EDITORIAL: Nashi goes to Court


Nashi goes to Court

Nashi, Vladimir Putin’s personal Hitler-youth cult, filed suit last week in Moscow accusing a British newspaper (The Independent), two French ones (Le Monde and  Le Journal Du Dimanche) and a Germany counterpart (Frankfurter Rundshau) of libel in referring to Nashi as what is, a “Hitler-youth cult comprised of bandits and nationalists.”

It’s telling that Nashi appears to have neither the funds nor the guts to file these lawsuits in Britain, France or Germany where the reports actually occurred.  Apparently, Nashi doesn’t think it could win a case in any of those places, and therefore needs to lodge the suit in the corrupt Russia court system, where a ham sandwich could make a case if it had been made by Vladimir Putin.

Also telling is that, once again, Nashi appears to be lying.

  The Moscow Times couldn’t find any instance of Nashi being called a “bandit” organization and when the Independent wrote about Nashi it merely said “critics called” Nashi a Hitler-youth group, not that it actually was.  That statement is true. We call Nashi a Hitler-youth group, and we are one of its critics. Isn’t truth an absolute defense to libel? Perhaps not in Russia. 

And how can it possibly be considered inaccurate or offensive to called Nashi “nationalist”?  Nashi is as nationalist as organization on this planet, as as such the comparison to a Nazi group (whose name grows out of the world nationalist itself) is inevitable.  As Frankfurter Rundshau editor-in-chief Rouven Schellenberger said in a statement sent to The Moscow Times on Friday:  “The fact that we assess today’s reality of Russia in a way that differs from that of the pro-Kremlin youth group is natural for crystal clear democracies.”

Nashi is also a horrifically racist organization. As we’ve said many times before, the only proper translation of its name is “us Slavic Russians” and you’ll look long and hard before you find any dark-skinned Russians in the Nashi ranks even though there are millions of such people who are Russian citizens and tens of thousands in Moscow alone.

Not long ago, Chechen lunatic Ramzan Kadyrov brought suit against the Memorial human rights organization, also alleging libel.  What we are seeing is a developing pattern of using the so-called Russian “legal system” to punish and persecute anyone who dares to critize or even talk back to the Putin Kremlin under the guise of legal activity.  It’s exactly the same tactic that was utilized in Soviet times, so it’s hardly suprising to see the regime of proud KGB spy Putin practicing it.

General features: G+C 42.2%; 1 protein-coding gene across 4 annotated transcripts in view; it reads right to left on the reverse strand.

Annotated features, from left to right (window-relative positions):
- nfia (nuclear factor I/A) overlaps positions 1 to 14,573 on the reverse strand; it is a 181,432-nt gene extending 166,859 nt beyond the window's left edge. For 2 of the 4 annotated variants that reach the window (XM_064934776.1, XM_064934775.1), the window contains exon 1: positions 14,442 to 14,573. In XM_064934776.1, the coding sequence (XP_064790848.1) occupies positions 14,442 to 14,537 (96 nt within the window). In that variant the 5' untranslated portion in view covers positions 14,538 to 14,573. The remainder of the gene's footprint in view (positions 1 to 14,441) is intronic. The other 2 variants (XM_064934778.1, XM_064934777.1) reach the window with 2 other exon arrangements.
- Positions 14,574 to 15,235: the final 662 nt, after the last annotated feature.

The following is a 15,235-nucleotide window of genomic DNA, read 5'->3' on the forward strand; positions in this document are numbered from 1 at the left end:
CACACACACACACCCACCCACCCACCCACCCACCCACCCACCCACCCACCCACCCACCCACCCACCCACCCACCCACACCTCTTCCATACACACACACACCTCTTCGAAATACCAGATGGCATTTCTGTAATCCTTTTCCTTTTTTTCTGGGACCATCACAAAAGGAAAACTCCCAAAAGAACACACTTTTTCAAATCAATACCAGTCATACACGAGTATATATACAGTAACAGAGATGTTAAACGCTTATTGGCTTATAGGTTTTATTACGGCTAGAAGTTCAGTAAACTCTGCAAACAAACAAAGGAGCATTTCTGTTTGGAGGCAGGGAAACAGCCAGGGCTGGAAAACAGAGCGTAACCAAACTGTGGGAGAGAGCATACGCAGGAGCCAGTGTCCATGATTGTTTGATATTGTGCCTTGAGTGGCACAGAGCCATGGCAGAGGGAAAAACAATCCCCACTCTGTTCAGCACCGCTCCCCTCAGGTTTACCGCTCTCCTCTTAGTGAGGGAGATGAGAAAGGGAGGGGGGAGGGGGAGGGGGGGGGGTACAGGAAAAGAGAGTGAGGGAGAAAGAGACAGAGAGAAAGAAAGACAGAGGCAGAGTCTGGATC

Maybe now, at last, as Western media begin to feel the bite of the Putin dictatorship, they will wake up and being fully reporting on what is happening behind the new Iron Curtain. Russia is a backwards country, totally incapable of sustaining a confrontation with the West if the nations and institutions of democracy make a concerted effort to resist.  But if we sit back and wait, as Chamberlain waited for Hiltler, we will pay as dire a price.

8 responses to “EDITORIAL: Nashi goes to Court

  1. @Not long ago, Chechen lunatic Ramzan Kadyrov

    And long (3 years) ago:

    July 29, 2006

    Ramzan Kadyrov Invites Nashi to Have Fun in Chechnya


    Then Kadyrov was invited back to “Our Army” tents to watch a theatrical show. Around ten young men clad in military uniform simulated troop movements, crawling in the dust, lighting land pots and dragging gun dummies behind them. Kadyrov praised the show and began taking photographs with Nashi activists.

    Afterwards, Kadyrov attended the seminar called “Protecting Russia’s Sovereignty”. He was asked whether many terrorists remained in Chechnya, and said there are between 50 and 70 now. He confessed it was his dream to destroy Basaev. Then he was asked what is a man’s role in life and in politics. He replied that a man should love a woman and his motherland. He also declared that it is necessary to prolong Putin’s term for about 10 years to preserve Russia’s integrity.

    Kadyrov awarded Nashi commissar Yaroslav Zamychkin and Marching Together movement leader Pavel Tarakanov for “Service for Chechen Republic”. Kadyrov promised to restore Chechnya in 3 years, and invited everyone to have fun there.

    • You can talk about anything else except Kadyrov? I already have a headache from this name. Article discusses the Nashi, not Kadyrov! Or you do not have information about Russia, except that in Russia there is a man named Kadyrov?

  2. Actually rather few people in Russia are “dark skinned” (Central Asians and some Africans, mostly students).

    See this sample “black” Caucasian as compared to a pure-white ethnic Russian:

    Nashi leader Vasily Yakemenko showed camp life to Chechen Prime Minister Ramzan Kadyrov.

    So Yakemenko’s tanned skin is actually darker than this of “a blackass”.

    Amusing passage from the same article:

    Kadyrov went on in the meantime, noticing a tent on the outskirts of the camp with the banner saying Tashkent. “Ethnic” ghetto of young Uzbek activists suddenly gave an idea to Kadyrov—that Nashi camp should be organized in Chechnya as well.

    Anyway, Nashi are a bunch of clowns. They’re from the country of Zhirinovsky, after all.

    Soon after this photo was taken, The Heroic Soldat With No Face turned out to be a defector. His face:


  3. Much, much more serious stuff:

    Tuesday, Oct. 27, 2009

    Reports: Case opened against Russian activist



    MOSCOW A lawyer for Chechnya’s strongman president said Tuesday that a criminal libel case carrying possible prison time has been opened against one of Russia’s most prominent human rights activists, news agencies reported.

    The report of the case against Oleg Orlov, chairman of the Memorial group, comes less than a week after the European Union awarded its top human-rights honor, the Sakharov Prize, to Orlov and two other activists.

    The case stems from Orlov’s statement in July that Chechen President Ramzan Kadyrov bore responsibility for the July abduction and killing of Natalya Estemirova, the head of Memorial’s Chechnya operation who drew Kadyrov’s ire by reporting on human rights violations there.

    Orlov did not say that Kadyrov was directly involved in the killing, but said the former separatist rebel and boxer had created a climate of intimidation and impunity that encourages violent retaliation.